Residential care pharmacists: another hole plugged in the Swiss cheese

Nicole McDerby, Sam Kosari, Kasia S. Bail, Alison J. Shield, Richard Thorpe, Mark Naunton

Research output: Contribution to journalArticlepeer-review

4 Citations (Scopus)


Medication management in residential aged care homes (RACHs) is a complex system, requiring multifaceted strategies to optimise the safety and quality of medicine use in this setting. Older adults encounter numerous healthcare professionals, systems and processes as they transition from home, between multiple hospital wards, to intermediate care facilities and to RACHs. Transitioning from the community or hospital into RACHs has been identified as a particularly high‐risk point for medication misadventure.Factors that increase the risk of a potentially harmful medication error during care transfer are inadequate communication, polypharmacy and a lack of onsite pharmacy services.Communication failure between different points of care and care providers is cited as the leading cause for transition‐related medication errors. Poorly executed care transitions and miscommunications can result in fragmentation of care and potentially serious adverse drug events, which may require hospital admission. Existing systems within RACHs to prevent medication‐related miscommunication may not be sufficiently structured to identify missing or incorrect information. Providing an additional barrier in the form of a medicines expert may help prevent communication failure and subsequent medication errors from occurring when gaps in existing RACH safeguards align. Preventable adverse drug events account for up to 56% of all reported care transition medication errors.8 Approximately 20% of residents experience a significant delay in medication administration and missed doses following transfer to an RACH.3 Transition‐related medication errors are observed for 13–31% of RACH residents, often involve high‐risk medications such as anticoagulants and opioids, and have a greater risk of causing serious resident harm.5 Anticoagulants such as warfarin are classified as high‐risk medicines due to a narrow therapeutic index and potential for serious haemorrhagic or thromboembolic events if therapy falls above or below the therapeutic range, respectively. Warfarin is one of the most commonly implicated drugs in RACH adverse events and should be carefully reviewed during care transitions. Pharmacist‐led medication reconciliation at the point of transfer to and from RACHs likely improves medication‐related outcomes for residents. Pharmacists are ideal candidates to facilitate timely medication reconciliation to support safe management of the complex multidrug regimens often seen in RACH residents.10 Pharmacists may help minimise the risk of medication error by supporting communication, education, appropriate administration practices and adjustments to new medication regimens. Therefore, residents transitioning to RACHs have been identified as good candidates for receiving timely pharmacist review. The following case vignettes, listed under pseudonyms, were documented by one of the authors (RT) while employed part‐time as a residential care pharmacist (RCP) during a 6‐month trial as part of a broader study. (This research was approved by the University of Canberra Human Research Ethics Committee (HREC 16–244).) The RCP role involved the integration of an accredited pharmacist into an established RACH. The RCP was an in‐house pharmacy service, as opposed to the consultancy‐based visitational role currently provided. This integrated service was intended to enhance the efficiency of follow‐up with residents and care providers as required, facilitate more frequent face‐to‐face collaboration between the pharmacist and care team, enhance understanding of resident‐specific medication management decisions and improve understanding of site‐specific operational policies and procedures. The cases below exemplify the RCP service within RACHs to reduce medication errors during transitions of care. These cases were selected because they were the most comprehensive data sets, and the clinical context for each had the potential for severe consequences. Active follow‐up (when required) of residents at ongoing risk of medication misadventure was unique to this role.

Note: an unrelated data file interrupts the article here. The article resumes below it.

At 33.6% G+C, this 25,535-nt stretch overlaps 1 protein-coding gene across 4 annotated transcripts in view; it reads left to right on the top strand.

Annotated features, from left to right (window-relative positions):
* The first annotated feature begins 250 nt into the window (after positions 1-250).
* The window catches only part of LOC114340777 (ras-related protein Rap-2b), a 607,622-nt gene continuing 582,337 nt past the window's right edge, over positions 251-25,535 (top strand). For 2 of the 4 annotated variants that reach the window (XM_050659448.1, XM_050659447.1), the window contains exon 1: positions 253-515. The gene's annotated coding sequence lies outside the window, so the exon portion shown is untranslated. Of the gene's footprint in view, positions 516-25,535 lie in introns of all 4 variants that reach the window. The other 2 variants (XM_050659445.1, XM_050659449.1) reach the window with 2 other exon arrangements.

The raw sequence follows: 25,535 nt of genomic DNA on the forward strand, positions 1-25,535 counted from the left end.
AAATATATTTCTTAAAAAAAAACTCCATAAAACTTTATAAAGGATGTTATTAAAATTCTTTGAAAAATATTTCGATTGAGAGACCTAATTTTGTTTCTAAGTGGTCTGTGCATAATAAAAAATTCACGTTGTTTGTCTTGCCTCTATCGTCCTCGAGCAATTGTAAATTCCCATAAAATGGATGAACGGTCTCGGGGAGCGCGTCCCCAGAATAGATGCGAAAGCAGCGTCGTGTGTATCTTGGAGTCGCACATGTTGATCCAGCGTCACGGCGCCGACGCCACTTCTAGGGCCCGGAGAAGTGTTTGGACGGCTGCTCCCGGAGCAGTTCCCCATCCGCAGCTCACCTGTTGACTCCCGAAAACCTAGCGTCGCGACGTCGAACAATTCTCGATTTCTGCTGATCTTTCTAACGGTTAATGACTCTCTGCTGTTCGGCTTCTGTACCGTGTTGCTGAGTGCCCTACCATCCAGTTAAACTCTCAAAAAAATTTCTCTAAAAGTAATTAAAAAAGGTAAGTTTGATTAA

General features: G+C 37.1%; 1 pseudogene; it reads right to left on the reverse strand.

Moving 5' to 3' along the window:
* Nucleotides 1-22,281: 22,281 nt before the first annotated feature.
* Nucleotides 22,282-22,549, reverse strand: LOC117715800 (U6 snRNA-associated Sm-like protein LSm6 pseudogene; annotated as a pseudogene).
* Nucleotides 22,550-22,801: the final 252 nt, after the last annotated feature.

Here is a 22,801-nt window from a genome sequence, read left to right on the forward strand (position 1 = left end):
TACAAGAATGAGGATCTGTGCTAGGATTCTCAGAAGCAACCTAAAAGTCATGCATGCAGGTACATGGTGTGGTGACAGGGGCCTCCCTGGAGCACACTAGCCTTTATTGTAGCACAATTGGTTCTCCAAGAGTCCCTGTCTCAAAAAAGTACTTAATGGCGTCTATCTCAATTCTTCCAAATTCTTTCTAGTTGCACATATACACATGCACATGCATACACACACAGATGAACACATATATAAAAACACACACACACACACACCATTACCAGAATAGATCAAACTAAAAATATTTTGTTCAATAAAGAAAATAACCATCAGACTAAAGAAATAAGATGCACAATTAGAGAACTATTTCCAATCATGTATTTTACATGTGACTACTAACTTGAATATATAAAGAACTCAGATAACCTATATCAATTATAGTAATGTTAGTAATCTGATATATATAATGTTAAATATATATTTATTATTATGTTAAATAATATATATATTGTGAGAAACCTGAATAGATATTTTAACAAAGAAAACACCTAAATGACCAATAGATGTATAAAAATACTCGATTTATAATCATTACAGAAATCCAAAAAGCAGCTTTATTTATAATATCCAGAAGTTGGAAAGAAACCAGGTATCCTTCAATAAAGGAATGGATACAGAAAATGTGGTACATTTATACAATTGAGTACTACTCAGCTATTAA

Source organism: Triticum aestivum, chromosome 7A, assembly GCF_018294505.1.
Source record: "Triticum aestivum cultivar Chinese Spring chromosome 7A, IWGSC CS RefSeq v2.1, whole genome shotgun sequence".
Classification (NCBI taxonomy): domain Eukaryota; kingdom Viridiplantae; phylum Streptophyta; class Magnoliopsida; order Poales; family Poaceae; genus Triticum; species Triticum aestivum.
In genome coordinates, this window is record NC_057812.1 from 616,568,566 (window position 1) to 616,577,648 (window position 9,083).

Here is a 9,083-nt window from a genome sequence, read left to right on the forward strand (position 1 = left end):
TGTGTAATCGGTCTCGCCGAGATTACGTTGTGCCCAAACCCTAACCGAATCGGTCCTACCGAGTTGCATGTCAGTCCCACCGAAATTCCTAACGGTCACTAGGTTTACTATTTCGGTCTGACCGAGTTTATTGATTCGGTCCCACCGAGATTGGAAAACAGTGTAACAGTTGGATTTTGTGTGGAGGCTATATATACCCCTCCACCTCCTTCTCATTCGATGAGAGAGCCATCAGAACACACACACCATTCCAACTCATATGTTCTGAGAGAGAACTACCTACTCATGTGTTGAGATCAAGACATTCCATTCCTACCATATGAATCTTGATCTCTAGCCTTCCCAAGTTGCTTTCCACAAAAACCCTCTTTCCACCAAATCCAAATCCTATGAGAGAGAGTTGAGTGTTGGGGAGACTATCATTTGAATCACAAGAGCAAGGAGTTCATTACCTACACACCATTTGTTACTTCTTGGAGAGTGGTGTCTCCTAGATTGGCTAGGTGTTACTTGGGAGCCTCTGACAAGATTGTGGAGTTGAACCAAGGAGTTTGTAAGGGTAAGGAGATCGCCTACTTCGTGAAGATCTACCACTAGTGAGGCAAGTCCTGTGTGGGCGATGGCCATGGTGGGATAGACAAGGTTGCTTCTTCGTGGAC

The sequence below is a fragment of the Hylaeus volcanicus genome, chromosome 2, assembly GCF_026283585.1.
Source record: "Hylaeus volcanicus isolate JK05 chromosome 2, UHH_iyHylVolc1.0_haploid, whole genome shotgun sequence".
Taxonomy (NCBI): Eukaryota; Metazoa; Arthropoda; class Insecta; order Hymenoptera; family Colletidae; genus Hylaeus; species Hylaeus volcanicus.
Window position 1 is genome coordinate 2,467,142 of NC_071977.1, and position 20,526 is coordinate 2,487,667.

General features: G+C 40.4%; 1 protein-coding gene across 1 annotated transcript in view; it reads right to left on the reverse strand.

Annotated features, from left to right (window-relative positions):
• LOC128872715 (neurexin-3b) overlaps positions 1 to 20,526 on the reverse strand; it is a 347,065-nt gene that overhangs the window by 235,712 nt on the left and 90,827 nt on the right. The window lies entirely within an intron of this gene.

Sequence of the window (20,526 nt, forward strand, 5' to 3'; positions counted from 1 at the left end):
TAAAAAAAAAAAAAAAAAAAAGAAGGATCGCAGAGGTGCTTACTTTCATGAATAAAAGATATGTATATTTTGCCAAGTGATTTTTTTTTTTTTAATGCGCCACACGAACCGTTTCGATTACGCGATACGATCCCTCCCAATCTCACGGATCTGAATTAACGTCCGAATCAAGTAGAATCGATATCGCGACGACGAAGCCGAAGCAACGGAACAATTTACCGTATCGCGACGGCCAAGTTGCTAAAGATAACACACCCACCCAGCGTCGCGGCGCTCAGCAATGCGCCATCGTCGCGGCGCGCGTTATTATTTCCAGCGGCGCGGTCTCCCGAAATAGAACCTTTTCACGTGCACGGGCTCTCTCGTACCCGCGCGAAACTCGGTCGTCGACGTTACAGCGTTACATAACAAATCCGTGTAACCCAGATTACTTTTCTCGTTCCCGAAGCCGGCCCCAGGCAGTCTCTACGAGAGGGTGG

Original languageEnglish
Pages (from-to)84-89
Number of pages6
JournalJournal of Pharmacy Practice and Research
Issue number1
Publication statusPublished - 1 Feb 2019


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